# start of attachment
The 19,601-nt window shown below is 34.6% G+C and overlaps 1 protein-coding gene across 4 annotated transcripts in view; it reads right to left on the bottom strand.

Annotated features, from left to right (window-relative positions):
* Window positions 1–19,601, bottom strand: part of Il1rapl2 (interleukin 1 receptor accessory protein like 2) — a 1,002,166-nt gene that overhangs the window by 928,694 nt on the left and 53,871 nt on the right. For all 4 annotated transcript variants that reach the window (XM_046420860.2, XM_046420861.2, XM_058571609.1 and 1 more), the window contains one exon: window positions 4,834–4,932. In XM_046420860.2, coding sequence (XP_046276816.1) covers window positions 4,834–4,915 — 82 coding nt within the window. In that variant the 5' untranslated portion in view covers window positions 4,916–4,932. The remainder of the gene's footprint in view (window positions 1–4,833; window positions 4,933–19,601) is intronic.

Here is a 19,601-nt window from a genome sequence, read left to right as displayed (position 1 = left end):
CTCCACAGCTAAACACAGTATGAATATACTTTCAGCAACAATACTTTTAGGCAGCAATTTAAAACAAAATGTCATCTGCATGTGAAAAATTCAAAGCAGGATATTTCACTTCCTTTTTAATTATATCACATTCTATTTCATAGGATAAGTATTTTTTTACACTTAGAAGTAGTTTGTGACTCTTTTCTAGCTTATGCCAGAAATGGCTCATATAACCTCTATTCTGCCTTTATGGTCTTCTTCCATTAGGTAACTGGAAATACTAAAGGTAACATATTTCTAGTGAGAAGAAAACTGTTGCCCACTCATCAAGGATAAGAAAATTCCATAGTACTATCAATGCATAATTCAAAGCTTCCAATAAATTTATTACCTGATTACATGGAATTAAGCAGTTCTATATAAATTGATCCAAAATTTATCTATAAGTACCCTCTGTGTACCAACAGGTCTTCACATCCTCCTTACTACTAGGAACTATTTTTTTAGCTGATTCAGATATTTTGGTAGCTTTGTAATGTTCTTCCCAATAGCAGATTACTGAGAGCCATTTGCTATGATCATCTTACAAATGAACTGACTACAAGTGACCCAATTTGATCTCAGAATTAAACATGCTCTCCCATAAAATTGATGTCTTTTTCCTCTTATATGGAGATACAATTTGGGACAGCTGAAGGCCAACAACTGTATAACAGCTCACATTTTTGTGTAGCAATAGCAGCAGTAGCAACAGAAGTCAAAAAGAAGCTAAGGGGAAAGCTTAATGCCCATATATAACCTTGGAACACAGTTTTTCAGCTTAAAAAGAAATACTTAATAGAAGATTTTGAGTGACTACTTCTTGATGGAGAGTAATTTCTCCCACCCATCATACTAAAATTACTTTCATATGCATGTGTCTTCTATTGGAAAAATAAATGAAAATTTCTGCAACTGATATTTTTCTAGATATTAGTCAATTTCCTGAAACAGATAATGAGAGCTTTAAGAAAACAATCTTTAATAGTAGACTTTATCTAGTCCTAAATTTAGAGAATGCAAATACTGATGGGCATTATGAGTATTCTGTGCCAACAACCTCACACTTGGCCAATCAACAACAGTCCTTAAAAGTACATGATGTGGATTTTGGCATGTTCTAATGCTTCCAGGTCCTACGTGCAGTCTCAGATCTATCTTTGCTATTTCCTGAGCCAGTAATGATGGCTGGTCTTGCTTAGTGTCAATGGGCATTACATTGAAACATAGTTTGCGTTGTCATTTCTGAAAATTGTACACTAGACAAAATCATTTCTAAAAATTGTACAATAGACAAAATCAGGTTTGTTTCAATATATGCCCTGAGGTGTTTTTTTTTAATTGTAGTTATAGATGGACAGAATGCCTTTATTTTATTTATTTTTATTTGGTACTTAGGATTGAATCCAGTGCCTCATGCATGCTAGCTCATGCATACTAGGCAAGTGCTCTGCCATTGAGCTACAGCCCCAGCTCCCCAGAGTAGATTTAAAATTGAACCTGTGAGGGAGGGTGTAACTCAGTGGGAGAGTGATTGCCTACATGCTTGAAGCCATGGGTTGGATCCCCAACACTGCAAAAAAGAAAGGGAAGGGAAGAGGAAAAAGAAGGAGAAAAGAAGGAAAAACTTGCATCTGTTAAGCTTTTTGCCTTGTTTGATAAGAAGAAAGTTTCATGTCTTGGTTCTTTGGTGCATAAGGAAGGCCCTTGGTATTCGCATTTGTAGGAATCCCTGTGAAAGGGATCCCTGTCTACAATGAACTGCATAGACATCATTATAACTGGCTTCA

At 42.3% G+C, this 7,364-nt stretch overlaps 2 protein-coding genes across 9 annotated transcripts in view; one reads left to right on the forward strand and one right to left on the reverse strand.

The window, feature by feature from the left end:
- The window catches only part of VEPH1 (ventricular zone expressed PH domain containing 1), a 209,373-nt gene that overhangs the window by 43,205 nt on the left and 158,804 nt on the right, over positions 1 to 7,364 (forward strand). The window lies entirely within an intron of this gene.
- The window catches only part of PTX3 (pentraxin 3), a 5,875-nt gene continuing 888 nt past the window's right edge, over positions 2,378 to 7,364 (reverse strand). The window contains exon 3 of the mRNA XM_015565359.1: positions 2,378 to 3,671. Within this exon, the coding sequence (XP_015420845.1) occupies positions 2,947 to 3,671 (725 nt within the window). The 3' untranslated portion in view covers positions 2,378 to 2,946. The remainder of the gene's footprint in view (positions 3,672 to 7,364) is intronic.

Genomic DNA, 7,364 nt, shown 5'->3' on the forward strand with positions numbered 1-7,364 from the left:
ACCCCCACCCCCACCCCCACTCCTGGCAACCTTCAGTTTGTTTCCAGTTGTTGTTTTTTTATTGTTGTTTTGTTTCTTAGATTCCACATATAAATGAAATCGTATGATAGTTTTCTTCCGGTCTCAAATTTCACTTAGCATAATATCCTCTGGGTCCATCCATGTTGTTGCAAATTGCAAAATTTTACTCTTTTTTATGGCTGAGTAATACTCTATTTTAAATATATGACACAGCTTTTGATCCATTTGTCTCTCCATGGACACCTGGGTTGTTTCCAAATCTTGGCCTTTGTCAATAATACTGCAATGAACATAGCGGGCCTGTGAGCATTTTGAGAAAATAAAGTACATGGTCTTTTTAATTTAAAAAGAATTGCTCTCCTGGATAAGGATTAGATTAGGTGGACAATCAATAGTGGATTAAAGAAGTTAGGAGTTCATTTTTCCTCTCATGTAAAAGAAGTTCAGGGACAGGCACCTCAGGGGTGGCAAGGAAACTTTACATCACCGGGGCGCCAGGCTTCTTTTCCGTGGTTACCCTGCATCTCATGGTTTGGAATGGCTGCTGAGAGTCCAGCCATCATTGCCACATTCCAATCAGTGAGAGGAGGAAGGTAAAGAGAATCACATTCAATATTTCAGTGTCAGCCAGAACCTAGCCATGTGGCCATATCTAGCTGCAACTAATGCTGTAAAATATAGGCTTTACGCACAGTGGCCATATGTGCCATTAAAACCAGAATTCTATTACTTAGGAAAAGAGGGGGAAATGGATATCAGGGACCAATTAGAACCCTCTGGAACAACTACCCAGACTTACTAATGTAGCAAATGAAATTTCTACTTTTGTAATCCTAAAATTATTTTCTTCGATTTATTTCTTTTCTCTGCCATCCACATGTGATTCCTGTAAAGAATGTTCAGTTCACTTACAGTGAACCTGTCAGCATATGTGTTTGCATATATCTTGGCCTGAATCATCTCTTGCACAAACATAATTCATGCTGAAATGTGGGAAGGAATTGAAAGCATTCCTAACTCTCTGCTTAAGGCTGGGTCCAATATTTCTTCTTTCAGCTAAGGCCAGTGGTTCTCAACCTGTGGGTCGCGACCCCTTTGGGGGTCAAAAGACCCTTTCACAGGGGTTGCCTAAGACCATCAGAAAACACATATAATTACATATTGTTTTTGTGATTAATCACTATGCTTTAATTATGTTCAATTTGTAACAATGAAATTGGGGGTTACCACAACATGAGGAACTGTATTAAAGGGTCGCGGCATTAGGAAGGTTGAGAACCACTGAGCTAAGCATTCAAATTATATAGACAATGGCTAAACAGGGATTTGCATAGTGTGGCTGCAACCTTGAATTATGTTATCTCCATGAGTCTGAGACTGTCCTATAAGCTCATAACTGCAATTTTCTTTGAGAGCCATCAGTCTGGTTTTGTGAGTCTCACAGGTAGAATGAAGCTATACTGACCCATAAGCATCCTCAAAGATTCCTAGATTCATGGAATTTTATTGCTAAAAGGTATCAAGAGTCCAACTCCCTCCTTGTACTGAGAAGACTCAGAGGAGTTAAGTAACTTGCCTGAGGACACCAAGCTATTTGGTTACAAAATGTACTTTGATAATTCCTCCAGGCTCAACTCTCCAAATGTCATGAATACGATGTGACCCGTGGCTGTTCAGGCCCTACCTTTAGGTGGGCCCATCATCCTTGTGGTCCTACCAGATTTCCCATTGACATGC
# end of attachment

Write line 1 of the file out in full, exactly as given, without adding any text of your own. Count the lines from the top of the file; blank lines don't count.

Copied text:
The 19,601-nt window shown below is 34.6% G+C and overlaps 1 protein-coding gene across 4 annotated transcripts in view; it reads right to left on the bottom strand.